Logitech G600 MMO Gaming Mouse ReviewThu, Feb 14, 2013 - 12:00 AM
Using the G600 & Conclusion
The G600 isn’t very attractive as a result of Logitech emphasizing ergonomics and function over aesthetics. I wouldn’t call the Razer Naga attractive either with its own waffle of buttons, or really any other MMO mice such as the Corsair M90 and the Mad Catz M.M.O. 7. The G600 just looks weird, but for all the right reasons.
However, creating a specialized form means that the G600’s ergonomics cannot suit everyone. The ergonomics don’t favor a claw grip or fingertip hold, but keeping the thumb raised and pointed makes it possible to quickly access several rows of thumb buttons. The problem with the ergonomics in this situation is that the mouse’s center of gravity will be underneath the unsupported fingers. If the surface has enough friction, controlling the mouse becomes a clumsy affair. Additionally, the usefulness of the 12 thumb buttons becomes a matter of compromises. Logitech has chosen to outdo the amount of buttons of other MMO mice to the point that there may be too many for the user to comfortably use.
As is with the case of most of Logitech’s ergonomic designs, the G600 is most comfortable to those using a palm hold. Logitech’s design goal here I assume is comfort – perhaps an assumption that MMO gamers tend to play in long sessions. Unfortunately, this doesn’t mesh perfectly with the large number of thumb buttons. To illustrate in words, I hold my thumb so close that I can usually only use the three forward-most buttons at my thumb-tip and essentially “waste” the other nine. The rest of the story is more positive. The sloping outline of the mouse makes resting whatever finger is on the third primary bottom comfortable and the tall “dome” supports the ball of the hand during those long sessions. While this makes the G600 very good for hours of grinding, spell spamming, and even office work, this makes for poor performance with intense action games. The mouse’s width, weight, and tall palm support makes it harder to leverage precision for shooters or hammer lots of clicking for real-time strategy games.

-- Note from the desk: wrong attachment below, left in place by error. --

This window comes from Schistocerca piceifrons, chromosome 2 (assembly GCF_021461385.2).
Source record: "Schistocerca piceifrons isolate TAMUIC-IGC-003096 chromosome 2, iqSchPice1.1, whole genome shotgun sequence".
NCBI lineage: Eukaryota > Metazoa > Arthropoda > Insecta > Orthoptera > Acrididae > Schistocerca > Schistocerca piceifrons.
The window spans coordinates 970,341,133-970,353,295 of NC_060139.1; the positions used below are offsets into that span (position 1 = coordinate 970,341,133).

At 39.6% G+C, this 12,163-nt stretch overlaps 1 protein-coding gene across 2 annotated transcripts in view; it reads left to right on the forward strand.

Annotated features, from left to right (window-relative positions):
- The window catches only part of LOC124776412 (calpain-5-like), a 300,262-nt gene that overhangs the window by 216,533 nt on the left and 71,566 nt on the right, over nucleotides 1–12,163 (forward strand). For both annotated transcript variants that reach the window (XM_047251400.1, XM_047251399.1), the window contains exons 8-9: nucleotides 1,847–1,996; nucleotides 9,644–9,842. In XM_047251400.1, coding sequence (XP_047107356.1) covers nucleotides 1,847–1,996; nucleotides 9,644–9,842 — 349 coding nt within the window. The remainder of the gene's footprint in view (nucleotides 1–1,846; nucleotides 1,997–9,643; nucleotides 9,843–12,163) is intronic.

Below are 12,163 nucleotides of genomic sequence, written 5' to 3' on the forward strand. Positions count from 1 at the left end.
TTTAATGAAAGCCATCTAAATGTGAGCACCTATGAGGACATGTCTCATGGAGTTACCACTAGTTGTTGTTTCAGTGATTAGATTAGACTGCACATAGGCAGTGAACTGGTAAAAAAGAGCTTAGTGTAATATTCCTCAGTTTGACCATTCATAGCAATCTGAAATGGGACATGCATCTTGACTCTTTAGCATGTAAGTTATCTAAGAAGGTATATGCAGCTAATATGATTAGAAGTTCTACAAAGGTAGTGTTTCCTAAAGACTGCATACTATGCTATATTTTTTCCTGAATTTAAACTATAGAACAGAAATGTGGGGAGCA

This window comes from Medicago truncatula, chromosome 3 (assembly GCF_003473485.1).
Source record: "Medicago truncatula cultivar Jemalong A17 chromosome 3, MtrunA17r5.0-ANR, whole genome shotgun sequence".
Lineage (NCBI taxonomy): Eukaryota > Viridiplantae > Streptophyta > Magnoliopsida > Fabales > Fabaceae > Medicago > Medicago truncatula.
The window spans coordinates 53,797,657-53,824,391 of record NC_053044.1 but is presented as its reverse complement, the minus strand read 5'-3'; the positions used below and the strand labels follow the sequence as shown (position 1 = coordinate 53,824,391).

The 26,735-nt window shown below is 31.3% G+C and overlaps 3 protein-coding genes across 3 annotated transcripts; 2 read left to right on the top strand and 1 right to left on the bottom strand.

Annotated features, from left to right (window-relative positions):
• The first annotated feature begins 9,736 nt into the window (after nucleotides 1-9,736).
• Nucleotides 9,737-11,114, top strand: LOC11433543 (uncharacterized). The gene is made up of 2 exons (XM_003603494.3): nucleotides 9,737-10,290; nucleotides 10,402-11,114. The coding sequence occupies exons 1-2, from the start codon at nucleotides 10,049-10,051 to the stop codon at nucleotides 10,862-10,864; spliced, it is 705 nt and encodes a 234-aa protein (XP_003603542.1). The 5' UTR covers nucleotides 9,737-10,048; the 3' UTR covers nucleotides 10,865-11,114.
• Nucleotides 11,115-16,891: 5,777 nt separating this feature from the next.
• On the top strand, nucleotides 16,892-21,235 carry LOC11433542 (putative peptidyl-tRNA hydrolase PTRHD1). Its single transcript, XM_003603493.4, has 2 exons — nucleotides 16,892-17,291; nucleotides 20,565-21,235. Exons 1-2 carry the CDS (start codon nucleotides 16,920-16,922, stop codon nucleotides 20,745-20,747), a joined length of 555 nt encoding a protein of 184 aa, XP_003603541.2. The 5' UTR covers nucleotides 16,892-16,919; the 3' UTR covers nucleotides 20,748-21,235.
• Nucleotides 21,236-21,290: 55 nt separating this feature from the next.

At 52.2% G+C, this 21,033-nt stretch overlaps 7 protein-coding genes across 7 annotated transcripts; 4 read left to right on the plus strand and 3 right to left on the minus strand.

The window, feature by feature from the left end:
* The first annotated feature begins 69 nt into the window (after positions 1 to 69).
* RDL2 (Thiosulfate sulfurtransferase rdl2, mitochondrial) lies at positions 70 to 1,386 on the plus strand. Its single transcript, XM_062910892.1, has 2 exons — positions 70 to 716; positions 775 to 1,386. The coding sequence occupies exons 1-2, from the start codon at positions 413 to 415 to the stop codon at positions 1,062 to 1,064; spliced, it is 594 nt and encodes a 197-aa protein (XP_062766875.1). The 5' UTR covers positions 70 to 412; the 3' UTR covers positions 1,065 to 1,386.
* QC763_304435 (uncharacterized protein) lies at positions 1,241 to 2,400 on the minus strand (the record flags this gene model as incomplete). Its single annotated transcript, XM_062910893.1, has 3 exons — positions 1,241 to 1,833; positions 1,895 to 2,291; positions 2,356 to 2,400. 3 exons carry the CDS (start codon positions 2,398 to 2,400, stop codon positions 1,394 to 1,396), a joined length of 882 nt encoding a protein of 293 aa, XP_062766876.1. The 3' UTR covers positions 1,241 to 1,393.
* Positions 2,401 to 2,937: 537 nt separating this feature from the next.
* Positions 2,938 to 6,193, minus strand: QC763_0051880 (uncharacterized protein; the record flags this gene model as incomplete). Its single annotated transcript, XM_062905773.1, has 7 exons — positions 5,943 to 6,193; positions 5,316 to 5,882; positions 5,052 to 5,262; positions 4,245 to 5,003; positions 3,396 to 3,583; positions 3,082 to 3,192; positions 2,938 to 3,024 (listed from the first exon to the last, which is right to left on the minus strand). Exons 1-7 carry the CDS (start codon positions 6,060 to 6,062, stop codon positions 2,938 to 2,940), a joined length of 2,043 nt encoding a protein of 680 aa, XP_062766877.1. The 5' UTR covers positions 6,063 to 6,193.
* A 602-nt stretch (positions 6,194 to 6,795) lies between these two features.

Despite all this, I like the G600. While it’s not particularly great at any one thing due to its specialized design, its strongest suit is for casual gaming, some office work, and of course MMOs. The ergonomics favor long use and while I only find myself using three thumb buttons, that’s enough for a few frequently used spells and as media keys (previous, play/pause, and next) outside of gaming. The thumb buttons aren’t too soft or too hard to press and they aren’t overly intrusive. The customizable LED lights are a welcome cosmetic extra on top of a very functional mouse. While the Razer Naga 2012 does have a customizable shell, the G600 has a more accommodating ergonomic shape. This is on top of multicolor backlit thumb buttons and onboard memory, the latter which is sorely missing on the newest version of the Naga. A 3-year warranty and a $64.62 shipped price at Amazon places this mouse well in line with its competition. I can confidently say that the G600 is as good as the respectable Naga and those looking to buy an MMO mouse should find equal satisfaction with either.
Legit Bottom Line: The Logitech G600 is decently specialized for its purpose and not all gamers will like that. However, the G600 is a well-built MMO mouse and is versatile enough for even casual use.